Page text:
Fischer-Tropsch process

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Fischer-Tropsch process

(fĭsh`ər-trōpsh), method for the synthesis of hydrocarbons and other aliphatic compounds. Synthesis gas, a mixture of hydrogen and carbon monoxide, is reacted in the presence of an iron or cobalt catalyst; much heat is evolved, and such products as methane, synthetic gasoline and waxes, and alcohols are made, with water or carbon dioxide produced as a byproduct. An important source of the hydrogen–carbon monoxide gas mixture is the gasification of coal (see water gaswater gas,
colorless poisonous gas that burns with an intensely hot, bluish (nearly colorless) flame. The gas is a mixture of carbon monoxide and hydrogen with very small amounts of other gases, e.g., carbon dioxide, and is almost entirely combustible as a result.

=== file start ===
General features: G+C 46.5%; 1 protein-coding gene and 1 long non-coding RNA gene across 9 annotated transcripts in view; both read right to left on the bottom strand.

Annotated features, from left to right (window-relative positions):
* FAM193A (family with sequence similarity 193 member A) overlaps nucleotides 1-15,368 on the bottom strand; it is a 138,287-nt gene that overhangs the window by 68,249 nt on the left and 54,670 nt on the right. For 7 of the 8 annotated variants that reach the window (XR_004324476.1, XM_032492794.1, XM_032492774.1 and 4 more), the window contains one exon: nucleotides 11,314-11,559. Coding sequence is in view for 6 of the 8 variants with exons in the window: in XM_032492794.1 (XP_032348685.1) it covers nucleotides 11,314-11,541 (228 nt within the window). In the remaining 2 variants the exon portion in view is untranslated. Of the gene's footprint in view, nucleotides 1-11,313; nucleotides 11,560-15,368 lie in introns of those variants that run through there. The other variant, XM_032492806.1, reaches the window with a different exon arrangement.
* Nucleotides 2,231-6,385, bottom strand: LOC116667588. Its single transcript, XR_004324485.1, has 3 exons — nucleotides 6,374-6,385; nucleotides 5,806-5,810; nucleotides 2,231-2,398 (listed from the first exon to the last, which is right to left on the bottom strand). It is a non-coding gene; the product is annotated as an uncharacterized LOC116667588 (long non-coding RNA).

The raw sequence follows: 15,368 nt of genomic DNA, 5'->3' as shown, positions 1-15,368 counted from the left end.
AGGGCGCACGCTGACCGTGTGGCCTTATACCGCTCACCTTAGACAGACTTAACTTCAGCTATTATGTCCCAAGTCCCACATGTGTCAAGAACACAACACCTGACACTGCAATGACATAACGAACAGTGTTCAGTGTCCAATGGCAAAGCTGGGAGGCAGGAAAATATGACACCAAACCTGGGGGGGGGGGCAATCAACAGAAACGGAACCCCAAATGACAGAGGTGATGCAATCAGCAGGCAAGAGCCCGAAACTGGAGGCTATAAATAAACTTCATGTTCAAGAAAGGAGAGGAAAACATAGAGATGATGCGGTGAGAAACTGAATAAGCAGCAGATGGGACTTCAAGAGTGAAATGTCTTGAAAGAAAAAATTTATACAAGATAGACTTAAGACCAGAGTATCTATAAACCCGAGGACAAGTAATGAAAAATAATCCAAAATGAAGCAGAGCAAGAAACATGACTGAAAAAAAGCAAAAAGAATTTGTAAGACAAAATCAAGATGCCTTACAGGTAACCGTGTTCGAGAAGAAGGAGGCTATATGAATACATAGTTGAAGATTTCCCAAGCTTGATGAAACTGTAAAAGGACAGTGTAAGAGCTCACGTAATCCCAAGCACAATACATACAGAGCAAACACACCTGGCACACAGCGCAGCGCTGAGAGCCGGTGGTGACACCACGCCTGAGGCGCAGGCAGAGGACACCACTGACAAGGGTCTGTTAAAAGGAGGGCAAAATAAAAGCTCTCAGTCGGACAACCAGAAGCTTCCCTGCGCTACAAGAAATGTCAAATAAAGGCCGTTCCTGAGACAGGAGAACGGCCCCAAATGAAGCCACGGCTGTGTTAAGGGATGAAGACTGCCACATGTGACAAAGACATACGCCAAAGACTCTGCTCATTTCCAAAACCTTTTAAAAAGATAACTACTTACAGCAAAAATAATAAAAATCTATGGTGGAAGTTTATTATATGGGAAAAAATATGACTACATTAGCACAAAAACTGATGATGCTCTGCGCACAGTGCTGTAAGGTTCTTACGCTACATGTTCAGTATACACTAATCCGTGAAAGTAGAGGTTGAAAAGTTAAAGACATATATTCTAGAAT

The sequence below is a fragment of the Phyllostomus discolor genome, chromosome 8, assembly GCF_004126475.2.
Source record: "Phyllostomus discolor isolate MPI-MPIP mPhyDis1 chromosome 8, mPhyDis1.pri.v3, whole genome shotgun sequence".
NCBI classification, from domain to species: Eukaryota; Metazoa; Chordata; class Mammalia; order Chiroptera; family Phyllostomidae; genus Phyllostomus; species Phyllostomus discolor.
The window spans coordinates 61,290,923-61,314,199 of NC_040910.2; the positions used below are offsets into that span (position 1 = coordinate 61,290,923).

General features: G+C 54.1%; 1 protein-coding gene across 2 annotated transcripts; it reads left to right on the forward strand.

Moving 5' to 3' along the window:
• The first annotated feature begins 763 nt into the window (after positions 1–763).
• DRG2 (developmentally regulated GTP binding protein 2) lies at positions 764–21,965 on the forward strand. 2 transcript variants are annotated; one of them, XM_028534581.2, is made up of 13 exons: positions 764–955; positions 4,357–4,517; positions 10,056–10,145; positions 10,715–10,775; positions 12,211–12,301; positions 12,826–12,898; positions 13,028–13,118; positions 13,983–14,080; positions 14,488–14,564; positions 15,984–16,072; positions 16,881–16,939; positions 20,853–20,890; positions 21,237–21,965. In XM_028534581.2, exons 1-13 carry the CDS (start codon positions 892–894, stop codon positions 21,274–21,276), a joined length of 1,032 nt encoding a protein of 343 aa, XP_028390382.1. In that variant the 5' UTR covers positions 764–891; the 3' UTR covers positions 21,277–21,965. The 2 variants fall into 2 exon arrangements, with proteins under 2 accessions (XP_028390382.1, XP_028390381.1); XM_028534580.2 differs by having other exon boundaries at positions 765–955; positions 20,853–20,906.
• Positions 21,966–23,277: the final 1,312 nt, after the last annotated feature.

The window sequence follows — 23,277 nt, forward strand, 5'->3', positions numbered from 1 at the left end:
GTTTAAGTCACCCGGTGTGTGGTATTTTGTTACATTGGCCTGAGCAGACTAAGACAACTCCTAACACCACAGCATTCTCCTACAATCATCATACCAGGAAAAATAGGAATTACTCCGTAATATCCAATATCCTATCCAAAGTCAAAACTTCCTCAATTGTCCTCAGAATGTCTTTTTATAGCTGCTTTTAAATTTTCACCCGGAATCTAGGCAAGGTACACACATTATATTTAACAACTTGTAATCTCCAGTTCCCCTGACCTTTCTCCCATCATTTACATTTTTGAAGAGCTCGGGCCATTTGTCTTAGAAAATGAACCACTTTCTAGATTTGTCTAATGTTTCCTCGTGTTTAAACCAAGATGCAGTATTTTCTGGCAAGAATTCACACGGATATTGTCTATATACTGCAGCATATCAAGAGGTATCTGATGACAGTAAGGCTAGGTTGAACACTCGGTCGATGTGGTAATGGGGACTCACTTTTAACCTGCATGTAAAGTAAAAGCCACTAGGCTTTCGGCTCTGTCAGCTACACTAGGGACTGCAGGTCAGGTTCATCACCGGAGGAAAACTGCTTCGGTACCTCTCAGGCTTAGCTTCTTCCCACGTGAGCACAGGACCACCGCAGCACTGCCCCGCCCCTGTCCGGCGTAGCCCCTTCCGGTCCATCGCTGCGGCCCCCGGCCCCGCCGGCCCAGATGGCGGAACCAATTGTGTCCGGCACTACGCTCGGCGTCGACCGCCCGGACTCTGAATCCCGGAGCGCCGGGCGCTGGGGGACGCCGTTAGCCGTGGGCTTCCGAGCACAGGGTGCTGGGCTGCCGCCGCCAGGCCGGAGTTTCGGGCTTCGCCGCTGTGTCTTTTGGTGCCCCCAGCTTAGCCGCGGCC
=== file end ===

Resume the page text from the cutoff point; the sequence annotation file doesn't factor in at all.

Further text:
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). The process is named after F. Fischer and H. Tropsch, the German coal researchers who discovered it in 1923.

Fischer-Tropsch process

[¦fish·ər ¦trōpsh ‚präs·əs]
(chemical engineering)
A catalytic process to synthesize hydrocarbons and their oxygen derivatives by the controlled reaction of hydrogen and carbon monoxide.

Fischer-Tropsch process

The synthesis of hydrocarbons and, to a lesser extent, of aliphatic oxygenated compounds by the catalytic hydrogenation of carbon monoxide. The synthesis was discovered in 1923 by F. Fischer and H. Tropsch at the Kaiser Wilhelm Institute for Coal Research in Mulheim, Germany. The reaction is highly exothermic, and the reactor must be designed for adequate heat removal to control the temperature and avoid catalyst deterioration and carbon formation. The sulfur content of the synthesis gas must be extremely low to avoid poisoning the catalyst. See Coal gasification